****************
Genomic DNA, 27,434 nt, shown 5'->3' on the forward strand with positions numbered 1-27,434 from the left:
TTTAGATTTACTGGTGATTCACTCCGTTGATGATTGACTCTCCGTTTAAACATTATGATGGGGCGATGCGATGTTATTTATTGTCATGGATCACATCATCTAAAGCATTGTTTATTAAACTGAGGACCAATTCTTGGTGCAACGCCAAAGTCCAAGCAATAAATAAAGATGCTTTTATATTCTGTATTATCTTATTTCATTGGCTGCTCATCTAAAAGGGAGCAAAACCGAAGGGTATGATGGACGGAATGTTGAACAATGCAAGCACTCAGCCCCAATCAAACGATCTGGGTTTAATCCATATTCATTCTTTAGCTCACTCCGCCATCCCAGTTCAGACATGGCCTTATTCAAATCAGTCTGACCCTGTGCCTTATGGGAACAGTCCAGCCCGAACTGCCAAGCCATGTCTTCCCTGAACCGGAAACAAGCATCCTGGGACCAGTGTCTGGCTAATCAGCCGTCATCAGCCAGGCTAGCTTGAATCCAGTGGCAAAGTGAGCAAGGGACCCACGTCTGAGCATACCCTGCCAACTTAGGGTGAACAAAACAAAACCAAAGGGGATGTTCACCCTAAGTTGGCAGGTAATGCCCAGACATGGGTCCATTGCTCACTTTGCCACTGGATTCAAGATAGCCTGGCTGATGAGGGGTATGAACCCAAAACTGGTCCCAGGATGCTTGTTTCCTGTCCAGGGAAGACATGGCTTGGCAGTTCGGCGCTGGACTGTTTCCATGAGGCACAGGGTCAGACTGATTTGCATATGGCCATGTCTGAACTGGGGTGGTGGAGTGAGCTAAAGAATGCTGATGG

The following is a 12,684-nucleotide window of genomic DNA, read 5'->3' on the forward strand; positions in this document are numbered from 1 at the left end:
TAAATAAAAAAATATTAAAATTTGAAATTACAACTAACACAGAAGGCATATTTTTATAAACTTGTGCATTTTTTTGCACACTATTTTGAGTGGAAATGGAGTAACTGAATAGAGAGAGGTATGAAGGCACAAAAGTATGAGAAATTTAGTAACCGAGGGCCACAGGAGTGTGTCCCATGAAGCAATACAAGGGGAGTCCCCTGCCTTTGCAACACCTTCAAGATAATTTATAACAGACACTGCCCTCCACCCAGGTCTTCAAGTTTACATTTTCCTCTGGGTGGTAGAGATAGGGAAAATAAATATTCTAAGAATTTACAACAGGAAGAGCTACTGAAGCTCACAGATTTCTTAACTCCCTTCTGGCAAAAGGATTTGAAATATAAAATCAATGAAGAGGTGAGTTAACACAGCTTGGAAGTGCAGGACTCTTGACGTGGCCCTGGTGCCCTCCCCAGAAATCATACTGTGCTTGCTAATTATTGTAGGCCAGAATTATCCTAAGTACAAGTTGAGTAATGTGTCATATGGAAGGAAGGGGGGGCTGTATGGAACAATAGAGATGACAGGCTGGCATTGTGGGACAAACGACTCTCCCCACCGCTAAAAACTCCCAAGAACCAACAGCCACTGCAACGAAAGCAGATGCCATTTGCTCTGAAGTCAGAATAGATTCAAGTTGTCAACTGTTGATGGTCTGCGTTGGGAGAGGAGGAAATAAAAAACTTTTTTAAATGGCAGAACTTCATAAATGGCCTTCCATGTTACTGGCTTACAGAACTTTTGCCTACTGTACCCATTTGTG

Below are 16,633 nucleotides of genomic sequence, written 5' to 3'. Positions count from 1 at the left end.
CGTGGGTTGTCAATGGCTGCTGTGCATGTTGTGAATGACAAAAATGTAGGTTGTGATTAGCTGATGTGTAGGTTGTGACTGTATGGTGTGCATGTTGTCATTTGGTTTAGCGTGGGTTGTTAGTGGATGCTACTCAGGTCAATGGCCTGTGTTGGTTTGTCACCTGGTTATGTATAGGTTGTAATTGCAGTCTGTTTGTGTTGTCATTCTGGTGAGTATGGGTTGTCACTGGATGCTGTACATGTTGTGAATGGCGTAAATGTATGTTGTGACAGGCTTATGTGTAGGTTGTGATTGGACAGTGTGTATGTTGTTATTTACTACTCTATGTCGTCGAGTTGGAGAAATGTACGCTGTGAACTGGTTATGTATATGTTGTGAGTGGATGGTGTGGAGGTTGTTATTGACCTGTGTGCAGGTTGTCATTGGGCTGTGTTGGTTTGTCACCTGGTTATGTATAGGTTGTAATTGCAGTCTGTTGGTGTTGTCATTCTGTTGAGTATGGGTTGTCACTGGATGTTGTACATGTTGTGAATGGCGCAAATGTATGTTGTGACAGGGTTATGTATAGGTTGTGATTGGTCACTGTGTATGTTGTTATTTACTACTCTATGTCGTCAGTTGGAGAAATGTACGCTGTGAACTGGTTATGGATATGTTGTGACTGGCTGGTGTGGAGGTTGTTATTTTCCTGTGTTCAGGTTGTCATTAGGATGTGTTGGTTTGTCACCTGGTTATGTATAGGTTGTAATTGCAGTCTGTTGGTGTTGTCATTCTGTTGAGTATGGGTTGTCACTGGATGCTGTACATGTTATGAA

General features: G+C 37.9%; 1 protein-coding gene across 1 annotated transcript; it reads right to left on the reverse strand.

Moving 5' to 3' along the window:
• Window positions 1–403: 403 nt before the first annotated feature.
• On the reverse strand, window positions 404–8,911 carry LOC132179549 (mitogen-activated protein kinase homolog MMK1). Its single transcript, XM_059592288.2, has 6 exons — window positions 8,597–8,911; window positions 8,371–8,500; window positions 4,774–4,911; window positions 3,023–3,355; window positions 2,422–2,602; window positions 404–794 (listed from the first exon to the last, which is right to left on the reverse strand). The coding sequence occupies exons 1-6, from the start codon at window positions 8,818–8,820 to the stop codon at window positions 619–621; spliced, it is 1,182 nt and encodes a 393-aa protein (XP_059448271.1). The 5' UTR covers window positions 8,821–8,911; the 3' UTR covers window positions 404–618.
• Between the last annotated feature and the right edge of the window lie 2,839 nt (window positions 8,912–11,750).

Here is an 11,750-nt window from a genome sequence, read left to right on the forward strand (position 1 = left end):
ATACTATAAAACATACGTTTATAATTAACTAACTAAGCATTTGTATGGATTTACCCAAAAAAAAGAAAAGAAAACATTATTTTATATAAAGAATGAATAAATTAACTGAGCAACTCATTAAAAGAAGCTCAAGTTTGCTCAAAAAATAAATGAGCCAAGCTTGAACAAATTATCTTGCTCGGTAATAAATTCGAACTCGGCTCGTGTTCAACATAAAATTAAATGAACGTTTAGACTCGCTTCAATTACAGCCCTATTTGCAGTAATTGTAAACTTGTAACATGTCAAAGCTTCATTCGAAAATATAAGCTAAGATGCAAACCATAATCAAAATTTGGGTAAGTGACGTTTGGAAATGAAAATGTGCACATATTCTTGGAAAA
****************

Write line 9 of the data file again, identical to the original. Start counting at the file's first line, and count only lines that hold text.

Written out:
• Window positions 1–403: 403 nt before the first annotated feature.